Also the usual chisels and planes, hammers, and a new seller with vintages axes, which was kind-of cool. There are always a few gems as well.

Of course the coolest thing was this huge coopers plane. If I had the space it would have looked great in my workshop. Heaven knows how anyone used these planes… even two people!

In the end I ended up with a nice Millers Falls No.45 block plane, a No.207 Sargent block plane, and a Rapier pressed steel smooth plane for my pressed-steel plane collection. The latter two were only C$15 a piece. The last piece I got was a 60cm long plane from Austrian tool manufacturer Joh. Weiss & Sohn. I’ll be writing a blog post on this in the coming week. It needs some work, part of the sole needs glueing, but was a bargain for C$20.

 

Restoring things the old fashioned way

In the Norwegian coastal city of Bergen, there is a historic portion of the harbour known as Bryggen. Bergen was established as a centre of trade in the 12th century.  In 1350 the Hanseatic League (a commercial and defensive confederation of merchant guilds) established a “Hanseatic Office” in Bergen. Bryggen is medieval in origin, with the buildings providing living quarters, offices, and storage for trades, particularly in stockfish. Bryggen has been destroyed by fires over the centuries, and has been rebuilt every time using the same plan and building techniques.

Bryggen was declared a UNESCO World heritage Site in 1979. Many of the buildings in this vintage complex of 62 buildings are slowly sinking into the ground, at the rate of 8mm per year, which makes from some interesting architectural lines. The houses are built using traditional log construction, and galleries with column and beam construction with horizontal wooden panel cladding.

Cross-section of the building being restored.

The buildings are slowly being restored, but one of the conditions of this process is that traditional handcraft techniques are used, and only the same tools can be used as those used when Bryggen was rebuilt after the city fire of 1702.

Work progressing on the ground floor (the restoration is open for viewing)

The wall construction is quite interesting. Both inner and some of the outer walls seem to be constructed of planks, of varying heights. The inner wall plans seem to be joined together using a Swedish style cope. The outer walls use a Scandinavian notch (or Norway notch), with the wall elements likely additionally held together with wooden pins.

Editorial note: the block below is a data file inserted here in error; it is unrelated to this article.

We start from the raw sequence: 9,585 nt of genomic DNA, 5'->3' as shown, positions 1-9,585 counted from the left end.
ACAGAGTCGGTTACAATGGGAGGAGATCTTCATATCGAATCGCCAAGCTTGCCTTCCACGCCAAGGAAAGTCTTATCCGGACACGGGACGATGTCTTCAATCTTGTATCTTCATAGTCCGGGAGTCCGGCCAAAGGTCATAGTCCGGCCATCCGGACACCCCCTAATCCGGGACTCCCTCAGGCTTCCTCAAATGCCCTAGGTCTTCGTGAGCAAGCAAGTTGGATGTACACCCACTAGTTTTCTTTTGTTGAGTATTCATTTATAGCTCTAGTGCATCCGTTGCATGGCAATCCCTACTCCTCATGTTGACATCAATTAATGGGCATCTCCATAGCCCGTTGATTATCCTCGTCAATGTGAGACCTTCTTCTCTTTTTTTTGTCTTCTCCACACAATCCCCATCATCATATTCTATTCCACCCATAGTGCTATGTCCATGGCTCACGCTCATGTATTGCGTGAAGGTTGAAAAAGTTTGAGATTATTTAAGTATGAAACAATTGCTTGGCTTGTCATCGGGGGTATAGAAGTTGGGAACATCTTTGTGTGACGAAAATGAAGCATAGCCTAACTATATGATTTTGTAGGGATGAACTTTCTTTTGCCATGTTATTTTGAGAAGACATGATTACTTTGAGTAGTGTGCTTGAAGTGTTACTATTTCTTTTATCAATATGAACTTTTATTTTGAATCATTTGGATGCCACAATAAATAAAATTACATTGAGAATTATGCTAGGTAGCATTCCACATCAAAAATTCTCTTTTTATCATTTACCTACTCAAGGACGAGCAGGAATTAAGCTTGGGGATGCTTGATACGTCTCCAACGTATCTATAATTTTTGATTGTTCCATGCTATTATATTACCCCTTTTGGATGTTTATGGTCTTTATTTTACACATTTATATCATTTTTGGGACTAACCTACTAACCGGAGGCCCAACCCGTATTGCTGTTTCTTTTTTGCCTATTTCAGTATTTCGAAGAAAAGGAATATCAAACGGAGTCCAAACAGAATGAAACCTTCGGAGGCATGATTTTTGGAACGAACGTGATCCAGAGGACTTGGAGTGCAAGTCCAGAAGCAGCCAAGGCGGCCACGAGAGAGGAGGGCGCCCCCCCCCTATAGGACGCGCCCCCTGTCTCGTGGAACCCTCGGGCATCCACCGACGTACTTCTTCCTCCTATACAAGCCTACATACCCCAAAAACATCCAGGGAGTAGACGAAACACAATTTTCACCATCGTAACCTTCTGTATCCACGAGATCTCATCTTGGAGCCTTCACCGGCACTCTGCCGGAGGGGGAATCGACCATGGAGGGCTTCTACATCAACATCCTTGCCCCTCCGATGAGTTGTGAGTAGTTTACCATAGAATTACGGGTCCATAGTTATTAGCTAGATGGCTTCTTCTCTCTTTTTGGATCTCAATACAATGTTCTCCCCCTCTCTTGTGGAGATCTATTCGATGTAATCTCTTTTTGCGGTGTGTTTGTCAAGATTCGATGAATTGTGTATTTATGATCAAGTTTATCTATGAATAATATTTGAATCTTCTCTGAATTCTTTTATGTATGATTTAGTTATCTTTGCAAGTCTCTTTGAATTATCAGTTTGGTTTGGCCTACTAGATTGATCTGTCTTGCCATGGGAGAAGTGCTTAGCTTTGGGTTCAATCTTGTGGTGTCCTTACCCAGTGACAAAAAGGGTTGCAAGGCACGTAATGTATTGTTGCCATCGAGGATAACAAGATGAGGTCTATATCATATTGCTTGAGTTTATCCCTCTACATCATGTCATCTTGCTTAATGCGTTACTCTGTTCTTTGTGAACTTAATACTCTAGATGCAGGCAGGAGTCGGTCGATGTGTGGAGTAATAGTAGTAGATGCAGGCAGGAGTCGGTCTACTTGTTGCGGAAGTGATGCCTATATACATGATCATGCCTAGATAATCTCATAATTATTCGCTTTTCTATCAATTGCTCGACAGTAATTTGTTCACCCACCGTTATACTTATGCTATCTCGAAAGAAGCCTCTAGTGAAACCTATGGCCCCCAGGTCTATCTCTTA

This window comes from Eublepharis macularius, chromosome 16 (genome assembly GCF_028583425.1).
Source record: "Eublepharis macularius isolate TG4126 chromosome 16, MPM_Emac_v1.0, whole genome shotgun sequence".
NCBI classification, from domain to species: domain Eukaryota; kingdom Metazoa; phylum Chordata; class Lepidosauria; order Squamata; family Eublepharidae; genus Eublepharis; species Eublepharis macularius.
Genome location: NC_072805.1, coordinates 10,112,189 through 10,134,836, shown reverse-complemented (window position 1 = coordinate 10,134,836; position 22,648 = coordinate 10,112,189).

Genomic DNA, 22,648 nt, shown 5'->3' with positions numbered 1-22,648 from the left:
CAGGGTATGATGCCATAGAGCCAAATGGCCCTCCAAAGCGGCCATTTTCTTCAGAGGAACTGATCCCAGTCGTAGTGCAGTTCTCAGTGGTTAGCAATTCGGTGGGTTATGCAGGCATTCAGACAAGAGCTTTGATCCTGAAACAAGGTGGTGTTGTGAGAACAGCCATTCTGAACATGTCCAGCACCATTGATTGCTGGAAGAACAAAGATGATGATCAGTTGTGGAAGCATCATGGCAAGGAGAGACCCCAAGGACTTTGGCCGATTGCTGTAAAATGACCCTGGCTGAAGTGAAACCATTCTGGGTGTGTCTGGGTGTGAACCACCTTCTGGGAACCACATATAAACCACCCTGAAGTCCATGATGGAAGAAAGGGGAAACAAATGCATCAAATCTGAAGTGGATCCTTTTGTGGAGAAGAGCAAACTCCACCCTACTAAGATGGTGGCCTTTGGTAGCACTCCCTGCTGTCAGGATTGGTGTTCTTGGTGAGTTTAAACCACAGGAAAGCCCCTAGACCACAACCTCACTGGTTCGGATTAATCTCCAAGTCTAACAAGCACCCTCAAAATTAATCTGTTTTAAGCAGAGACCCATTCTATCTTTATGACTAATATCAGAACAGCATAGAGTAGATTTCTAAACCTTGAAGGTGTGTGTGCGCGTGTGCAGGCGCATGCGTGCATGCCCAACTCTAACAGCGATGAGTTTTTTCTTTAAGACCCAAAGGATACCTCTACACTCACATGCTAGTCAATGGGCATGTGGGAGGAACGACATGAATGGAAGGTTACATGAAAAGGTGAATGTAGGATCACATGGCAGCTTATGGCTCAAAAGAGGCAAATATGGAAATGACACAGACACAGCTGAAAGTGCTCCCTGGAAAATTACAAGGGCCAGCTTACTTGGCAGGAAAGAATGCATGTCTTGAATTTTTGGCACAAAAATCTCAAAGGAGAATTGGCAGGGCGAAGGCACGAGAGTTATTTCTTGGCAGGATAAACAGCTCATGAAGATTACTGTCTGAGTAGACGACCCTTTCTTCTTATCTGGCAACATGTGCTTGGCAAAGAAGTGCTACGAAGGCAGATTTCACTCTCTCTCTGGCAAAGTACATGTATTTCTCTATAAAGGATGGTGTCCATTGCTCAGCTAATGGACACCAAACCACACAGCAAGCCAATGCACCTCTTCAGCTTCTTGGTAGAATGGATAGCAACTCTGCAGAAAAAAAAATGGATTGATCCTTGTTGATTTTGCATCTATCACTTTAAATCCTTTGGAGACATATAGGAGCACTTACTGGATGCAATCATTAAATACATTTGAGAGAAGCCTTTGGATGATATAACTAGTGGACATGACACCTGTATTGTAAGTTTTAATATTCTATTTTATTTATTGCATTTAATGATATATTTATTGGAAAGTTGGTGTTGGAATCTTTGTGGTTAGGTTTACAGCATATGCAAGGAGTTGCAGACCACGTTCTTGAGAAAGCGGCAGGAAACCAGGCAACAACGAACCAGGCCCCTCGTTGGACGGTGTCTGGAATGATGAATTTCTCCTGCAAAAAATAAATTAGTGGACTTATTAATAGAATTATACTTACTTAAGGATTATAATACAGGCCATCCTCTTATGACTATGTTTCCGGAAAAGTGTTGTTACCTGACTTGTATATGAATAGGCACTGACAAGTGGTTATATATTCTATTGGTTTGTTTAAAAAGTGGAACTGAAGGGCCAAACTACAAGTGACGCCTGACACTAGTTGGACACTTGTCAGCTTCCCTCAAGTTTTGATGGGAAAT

New construction interior walls vs. historic outer walls

 

Need some tools? Sunday is Tools-of-the-Trades

Looking for some tools for your workshop? The fall edition of one of the best tool shows in Canada is nearly upon us! This Sunday, it is time for the fall “Tools of the Trades” at the Pickering Recreation Complex: October 1st – 10am to 3pm. Whatever you are looking for, there is something for everyone, from wooden moulding planes to whole sets of metal planes. Stanley, British Record, Millers Falls they’re all there. There is no better collection of vintage tools available anywhere in Ontario or Quebec.

If you’re heading along for the first time – a couple of tips. If you see something you like, buy it quickly. In 5 minutes it may be gone. I learned this the hard way once or twice. I have picked up a few good bargains over the years… last spring a large frame saw for $55, and another time, a series of four wooden clamps for about $10 a piece. Secondly, don’t haggle too much. If a No.5 Millers Falls is marked at $70, then don’t offer $40. Remember the time and energy it takes to find these tools. Lastly, old tools can easily be restored. Don’t let a Swedish E.A.Berg chisel encrusted with rust for $7 stop you. Rust can be removed, and edges can be sharpened.

 

Making rust

Rust is ubiquitous.

So about six weeks ago, I submerged a steel plane blade into a jar of tap water, about half way up the blade. I then sealed the jar loosely. The idea is to see how rust forms on the blade – both the submerged and exposed halves. The blade was rust free to begin with. This follows on from some experiments I ran a few years ago.

Blade in the water.

The rust that formed on the submerged portion of the blade coated the blade in a bright orange precipitate, which settled on the bottom of the jar. Removing the blade from the water revealed  two distinct regions.

Lower (left) and upper (right) sides of the blade at the end of the rusting process.

Above the water, the steel was subject to atmospheric corrosion, using the condensing moisture from within the jar, and oxygen. The rust likely ran deeper than that of the  submerged steel. This rust is brown rust, which tends to form in an environment with high oxygen and low moisture content. There are also elements of red rust in places where the condensate accumulates. On the top of the blade there is a spot of flash rust.

The upper portion of the blade exposed to humid air – it is dominated by brown rust, with some spots of yellow (flash) rust.

In the grooves at the back of the plane blade, condensation from the jar has accumulated in the grooves, causing what is likely red rust.

Red rust forming in the grooves of the plane blade.

On the submerged portion of the blade, where there is only dissolved oxygen, immersive corrosion occurs forming yellow rust. This results in a yellow precipitate which continually sinks to the bottom of the jar.

Rust after one day of drying and just after removal from water.

After the corrosion has been cleaned off, and the blade dried, the submerged portion of the blade is now darkened (Fe3O4).

The blade after cleaning off the rust.

rust by colour

  • Black rust – Iron(II) oxide – Fe3O4   limited O
    Rust forms in a low-oxygen environment, e.g. underwater
  • Brown rust – Oxide Fe2O3  (high O, low H2O)
    Rust is atmospheric, and forms in high oxygen and low moisture environments (e.g. humid air)
  • Yellow rust – Iron oxide-hydroxide FeO(OH)H2O  (high H2O)
    Rust forms from constant exposure to high moisture, e.g. submerged in water
  • Red rust – hydrated oxide Fe2O3.H2) (high O, high H2O)
    Rust forms due to constant exposure to oxygen and water exposure

For anyone who wants to read more, there is an interesting book titled “Rust: The Longest War”  by Jonathan Waldman. I haven’t read it, but it looks interesting.